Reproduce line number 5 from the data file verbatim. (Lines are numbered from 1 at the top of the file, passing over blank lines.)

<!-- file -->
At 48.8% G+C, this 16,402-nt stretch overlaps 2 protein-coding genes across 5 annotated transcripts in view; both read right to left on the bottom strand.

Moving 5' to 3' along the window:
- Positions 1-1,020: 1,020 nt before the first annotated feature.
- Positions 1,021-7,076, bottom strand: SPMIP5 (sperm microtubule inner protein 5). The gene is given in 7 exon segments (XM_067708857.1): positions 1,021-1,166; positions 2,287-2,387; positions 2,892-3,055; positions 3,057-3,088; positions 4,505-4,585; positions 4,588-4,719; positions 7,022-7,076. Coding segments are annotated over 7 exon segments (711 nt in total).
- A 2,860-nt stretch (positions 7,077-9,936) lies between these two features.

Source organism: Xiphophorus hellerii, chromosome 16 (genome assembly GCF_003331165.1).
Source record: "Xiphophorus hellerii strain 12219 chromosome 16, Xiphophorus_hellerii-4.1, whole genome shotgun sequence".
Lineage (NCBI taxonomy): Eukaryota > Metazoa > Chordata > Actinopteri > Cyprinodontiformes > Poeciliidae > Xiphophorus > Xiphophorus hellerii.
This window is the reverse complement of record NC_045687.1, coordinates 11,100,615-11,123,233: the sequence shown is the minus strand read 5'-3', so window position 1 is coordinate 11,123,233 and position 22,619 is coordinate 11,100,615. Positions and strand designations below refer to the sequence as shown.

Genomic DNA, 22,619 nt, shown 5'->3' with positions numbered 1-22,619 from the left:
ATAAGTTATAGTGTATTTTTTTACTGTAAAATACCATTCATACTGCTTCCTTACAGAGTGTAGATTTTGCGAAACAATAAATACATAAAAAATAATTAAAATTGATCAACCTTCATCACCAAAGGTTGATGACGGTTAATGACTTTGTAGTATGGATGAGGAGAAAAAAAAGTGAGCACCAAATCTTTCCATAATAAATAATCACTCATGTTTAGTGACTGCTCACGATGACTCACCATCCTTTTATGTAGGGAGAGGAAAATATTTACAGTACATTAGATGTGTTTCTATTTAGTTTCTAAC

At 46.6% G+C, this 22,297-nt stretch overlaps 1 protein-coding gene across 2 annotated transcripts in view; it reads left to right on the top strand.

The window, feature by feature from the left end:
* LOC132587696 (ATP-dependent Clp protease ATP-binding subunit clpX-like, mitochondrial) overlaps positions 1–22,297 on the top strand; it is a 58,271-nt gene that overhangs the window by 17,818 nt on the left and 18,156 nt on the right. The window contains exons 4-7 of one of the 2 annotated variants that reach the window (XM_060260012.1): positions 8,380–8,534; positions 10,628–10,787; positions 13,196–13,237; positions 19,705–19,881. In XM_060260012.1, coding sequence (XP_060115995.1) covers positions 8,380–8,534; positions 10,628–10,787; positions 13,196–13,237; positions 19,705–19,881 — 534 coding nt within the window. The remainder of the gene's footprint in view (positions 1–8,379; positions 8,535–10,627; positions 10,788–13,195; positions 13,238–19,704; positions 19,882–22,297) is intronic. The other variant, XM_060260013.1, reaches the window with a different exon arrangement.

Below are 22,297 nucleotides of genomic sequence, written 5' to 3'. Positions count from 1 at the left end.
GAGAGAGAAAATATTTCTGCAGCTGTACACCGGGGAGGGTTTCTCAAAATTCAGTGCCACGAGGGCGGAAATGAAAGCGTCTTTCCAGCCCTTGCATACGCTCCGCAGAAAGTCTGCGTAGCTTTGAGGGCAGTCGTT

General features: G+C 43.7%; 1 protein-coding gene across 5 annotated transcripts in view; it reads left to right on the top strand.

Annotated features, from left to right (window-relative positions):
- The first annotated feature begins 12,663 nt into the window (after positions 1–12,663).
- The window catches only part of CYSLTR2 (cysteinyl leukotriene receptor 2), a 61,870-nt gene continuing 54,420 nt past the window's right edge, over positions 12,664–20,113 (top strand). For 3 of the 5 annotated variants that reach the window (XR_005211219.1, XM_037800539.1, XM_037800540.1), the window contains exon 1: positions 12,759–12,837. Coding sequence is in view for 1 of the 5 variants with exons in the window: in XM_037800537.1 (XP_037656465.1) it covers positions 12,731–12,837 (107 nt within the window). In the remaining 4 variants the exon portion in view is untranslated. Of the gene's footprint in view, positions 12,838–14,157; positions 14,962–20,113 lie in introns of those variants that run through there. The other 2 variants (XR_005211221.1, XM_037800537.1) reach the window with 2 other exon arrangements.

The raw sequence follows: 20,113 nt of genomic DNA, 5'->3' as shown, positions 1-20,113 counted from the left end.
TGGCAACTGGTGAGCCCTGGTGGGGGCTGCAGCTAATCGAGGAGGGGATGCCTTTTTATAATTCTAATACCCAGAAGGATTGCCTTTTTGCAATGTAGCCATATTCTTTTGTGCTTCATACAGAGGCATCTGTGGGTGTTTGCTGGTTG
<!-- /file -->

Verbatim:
- A 2,860-nt stretch (positions 7,077-9,936) lies between these two features.